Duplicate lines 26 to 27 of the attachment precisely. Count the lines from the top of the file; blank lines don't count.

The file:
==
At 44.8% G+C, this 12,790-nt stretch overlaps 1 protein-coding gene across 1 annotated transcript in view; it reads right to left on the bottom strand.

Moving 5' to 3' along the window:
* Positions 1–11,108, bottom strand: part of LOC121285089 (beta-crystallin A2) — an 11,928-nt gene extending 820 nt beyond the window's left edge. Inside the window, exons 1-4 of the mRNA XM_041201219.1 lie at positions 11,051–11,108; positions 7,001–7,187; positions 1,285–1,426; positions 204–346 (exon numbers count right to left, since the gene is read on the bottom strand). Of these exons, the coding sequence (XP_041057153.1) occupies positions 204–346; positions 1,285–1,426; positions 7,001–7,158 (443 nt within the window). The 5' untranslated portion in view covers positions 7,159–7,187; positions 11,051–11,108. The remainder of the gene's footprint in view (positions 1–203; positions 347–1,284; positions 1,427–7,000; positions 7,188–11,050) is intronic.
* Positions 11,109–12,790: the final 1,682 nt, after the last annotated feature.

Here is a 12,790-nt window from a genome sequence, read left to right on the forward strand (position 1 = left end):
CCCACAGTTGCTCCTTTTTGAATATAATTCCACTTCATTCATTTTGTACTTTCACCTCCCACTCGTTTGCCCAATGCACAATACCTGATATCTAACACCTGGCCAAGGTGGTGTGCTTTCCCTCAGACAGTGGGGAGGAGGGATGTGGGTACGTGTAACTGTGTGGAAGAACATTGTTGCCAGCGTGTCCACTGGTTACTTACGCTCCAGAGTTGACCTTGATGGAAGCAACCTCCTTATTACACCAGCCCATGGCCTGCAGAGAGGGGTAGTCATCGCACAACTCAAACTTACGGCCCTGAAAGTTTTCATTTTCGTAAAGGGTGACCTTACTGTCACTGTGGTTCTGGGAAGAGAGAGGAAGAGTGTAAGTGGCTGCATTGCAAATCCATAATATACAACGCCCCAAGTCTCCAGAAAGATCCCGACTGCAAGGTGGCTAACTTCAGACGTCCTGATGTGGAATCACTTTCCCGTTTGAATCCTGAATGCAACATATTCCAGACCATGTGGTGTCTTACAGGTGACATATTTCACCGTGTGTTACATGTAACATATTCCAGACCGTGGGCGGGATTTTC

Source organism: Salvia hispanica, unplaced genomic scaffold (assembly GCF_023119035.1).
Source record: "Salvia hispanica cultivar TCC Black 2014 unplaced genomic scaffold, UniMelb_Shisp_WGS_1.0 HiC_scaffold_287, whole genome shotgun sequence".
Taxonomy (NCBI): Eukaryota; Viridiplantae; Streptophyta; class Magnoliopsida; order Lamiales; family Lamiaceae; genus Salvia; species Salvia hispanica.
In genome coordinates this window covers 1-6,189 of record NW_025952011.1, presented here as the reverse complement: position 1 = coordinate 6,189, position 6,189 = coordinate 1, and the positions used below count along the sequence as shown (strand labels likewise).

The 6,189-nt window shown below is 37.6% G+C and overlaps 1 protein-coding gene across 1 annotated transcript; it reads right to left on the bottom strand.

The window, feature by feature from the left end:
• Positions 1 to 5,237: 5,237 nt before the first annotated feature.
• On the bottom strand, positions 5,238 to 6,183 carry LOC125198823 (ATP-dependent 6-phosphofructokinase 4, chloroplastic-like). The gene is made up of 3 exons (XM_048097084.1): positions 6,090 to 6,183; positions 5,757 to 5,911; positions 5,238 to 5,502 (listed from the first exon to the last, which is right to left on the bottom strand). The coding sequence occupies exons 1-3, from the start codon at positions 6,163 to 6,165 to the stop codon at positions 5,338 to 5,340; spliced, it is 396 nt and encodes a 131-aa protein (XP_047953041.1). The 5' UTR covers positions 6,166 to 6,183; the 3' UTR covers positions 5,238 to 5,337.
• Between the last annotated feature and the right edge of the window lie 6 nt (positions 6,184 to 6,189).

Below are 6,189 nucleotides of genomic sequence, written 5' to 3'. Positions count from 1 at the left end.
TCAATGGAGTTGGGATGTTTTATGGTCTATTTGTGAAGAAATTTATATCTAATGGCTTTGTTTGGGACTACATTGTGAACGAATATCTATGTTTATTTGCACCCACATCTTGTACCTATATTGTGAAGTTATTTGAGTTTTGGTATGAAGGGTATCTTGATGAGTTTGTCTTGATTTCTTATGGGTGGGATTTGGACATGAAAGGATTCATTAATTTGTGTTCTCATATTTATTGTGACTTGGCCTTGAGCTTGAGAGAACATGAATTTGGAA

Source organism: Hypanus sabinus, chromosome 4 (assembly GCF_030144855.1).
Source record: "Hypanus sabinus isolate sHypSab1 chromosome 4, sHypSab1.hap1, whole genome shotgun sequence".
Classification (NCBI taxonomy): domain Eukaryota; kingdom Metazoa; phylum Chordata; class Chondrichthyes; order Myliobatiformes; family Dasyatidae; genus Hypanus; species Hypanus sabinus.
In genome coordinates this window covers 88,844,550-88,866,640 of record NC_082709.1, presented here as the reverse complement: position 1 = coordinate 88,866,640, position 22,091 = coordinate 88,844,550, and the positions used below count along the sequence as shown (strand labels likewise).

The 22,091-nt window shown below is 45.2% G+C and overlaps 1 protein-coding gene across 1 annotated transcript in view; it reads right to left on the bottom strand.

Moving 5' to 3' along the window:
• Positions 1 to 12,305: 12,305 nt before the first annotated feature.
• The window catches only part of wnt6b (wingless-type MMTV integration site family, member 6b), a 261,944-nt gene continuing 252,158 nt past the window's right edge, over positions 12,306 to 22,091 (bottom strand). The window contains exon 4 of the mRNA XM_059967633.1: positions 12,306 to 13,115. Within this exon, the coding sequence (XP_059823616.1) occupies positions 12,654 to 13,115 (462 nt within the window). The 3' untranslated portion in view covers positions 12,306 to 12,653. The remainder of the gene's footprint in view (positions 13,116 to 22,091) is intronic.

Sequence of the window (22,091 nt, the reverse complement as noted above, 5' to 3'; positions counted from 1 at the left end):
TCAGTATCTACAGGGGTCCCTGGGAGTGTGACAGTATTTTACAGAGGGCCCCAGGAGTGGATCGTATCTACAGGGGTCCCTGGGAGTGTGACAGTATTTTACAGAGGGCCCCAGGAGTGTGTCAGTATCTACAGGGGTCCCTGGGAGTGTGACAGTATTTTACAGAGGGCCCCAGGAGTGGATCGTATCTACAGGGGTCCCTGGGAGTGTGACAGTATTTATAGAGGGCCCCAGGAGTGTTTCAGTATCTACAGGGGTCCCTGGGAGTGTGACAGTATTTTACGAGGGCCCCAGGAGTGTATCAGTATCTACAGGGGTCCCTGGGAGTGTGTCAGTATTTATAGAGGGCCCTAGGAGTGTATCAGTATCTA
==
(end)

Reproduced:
Sequence of the window (22,091 nt, the reverse complement as noted above, 5' to 3'; positions counted from 1 at the left end):
TCAGTATCTACAGGGGTCCCTGGGAGTGTGACAGTATTTTACAGAGGGCCCCAGGAGTGGATCGTATCTACAGGGGTCCCTGGGAGTGTGACAGTATTTTACAGAGGGCCCCAGGAGTGTGTCAGTATCTACAGGGGTCCCTGGGAGTGTGACAGTATTTTACAGAGGGCCCCAGGAGTGGATCGTATCTACAGGGGTCCCTGGGAGTGTGACAGTATTTATAGAGGGCCCCAGGAGTGTTTCAGTATCTACAGGGGTCCCTGGGAGTGTGACAGTATTTTACGAGGGCCCCAGGAGTGTATCAGTATCTACAGGGGTCCCTGGGAGTGTGTCAGTATTTATAGAGGGCCCTAGGAGTGTATCAGTATCTA